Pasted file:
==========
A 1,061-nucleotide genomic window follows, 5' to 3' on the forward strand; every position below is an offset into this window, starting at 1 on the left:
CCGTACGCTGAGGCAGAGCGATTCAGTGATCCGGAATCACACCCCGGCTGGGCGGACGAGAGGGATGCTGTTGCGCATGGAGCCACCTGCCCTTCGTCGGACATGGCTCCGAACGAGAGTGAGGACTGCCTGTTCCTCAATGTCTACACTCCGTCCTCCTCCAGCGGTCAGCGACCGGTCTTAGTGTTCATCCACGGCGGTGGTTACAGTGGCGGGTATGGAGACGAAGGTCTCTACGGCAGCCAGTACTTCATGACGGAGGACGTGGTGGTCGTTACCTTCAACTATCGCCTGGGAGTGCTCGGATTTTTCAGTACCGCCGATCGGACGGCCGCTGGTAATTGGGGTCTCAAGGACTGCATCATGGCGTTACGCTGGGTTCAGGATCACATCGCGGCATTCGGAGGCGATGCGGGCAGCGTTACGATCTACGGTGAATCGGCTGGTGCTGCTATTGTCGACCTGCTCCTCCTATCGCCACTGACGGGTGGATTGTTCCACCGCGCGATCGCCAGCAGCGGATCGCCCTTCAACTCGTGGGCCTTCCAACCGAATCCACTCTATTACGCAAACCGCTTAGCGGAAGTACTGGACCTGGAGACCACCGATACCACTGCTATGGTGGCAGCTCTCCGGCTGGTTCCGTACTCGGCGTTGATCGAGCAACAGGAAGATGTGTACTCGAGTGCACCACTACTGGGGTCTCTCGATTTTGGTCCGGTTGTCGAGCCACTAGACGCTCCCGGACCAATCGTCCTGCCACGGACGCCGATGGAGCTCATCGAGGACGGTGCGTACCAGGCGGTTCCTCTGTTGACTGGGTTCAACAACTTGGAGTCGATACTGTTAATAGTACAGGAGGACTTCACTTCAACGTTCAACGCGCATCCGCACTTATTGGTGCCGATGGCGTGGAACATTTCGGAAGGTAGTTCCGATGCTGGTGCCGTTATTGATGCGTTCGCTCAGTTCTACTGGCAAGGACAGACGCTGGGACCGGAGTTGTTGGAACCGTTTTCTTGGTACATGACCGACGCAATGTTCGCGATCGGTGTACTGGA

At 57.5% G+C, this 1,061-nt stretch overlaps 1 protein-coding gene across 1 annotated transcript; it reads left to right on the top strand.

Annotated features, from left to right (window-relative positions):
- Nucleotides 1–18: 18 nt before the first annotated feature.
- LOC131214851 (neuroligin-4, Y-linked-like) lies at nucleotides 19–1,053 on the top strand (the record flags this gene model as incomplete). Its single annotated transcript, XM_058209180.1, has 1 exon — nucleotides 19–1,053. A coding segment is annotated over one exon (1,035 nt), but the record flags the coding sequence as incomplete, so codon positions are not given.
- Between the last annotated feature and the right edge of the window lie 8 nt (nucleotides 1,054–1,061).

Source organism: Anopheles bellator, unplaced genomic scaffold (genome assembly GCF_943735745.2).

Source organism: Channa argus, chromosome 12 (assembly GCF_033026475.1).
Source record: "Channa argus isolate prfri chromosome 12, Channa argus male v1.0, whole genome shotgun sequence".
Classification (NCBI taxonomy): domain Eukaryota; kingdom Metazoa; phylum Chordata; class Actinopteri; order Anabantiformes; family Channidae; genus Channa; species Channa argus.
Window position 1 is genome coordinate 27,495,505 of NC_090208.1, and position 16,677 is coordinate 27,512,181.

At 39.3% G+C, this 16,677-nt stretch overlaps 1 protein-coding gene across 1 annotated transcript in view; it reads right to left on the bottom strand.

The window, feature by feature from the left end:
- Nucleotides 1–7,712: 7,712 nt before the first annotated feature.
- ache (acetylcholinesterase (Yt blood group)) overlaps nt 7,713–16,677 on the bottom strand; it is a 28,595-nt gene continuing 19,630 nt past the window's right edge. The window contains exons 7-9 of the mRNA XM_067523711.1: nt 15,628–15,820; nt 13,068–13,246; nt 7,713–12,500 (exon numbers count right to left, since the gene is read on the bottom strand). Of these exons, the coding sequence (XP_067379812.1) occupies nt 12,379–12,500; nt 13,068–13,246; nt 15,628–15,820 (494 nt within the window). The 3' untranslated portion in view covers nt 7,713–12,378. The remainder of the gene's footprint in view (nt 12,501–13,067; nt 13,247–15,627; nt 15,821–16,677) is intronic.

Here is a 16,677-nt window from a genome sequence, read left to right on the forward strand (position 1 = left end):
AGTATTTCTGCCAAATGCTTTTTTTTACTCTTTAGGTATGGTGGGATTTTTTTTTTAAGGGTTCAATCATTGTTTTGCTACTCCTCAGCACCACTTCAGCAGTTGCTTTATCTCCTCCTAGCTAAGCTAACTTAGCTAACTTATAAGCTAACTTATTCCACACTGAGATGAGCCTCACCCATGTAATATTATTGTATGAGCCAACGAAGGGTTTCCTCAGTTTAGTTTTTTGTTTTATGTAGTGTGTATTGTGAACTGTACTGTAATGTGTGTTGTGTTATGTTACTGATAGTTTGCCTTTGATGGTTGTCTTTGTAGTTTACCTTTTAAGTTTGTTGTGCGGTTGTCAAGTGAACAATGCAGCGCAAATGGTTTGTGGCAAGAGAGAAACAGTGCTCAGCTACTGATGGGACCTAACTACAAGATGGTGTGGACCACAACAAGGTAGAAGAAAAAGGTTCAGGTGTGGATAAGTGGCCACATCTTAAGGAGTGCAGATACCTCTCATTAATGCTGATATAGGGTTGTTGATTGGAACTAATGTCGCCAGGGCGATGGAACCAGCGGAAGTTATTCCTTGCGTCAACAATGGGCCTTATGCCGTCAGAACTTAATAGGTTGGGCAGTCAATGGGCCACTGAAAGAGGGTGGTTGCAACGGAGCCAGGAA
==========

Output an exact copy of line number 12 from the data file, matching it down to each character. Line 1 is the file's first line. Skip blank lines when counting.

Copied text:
Window position 1 is genome coordinate 27,495,505 of NC_090208.1, and position 16,677 is coordinate 27,512,181.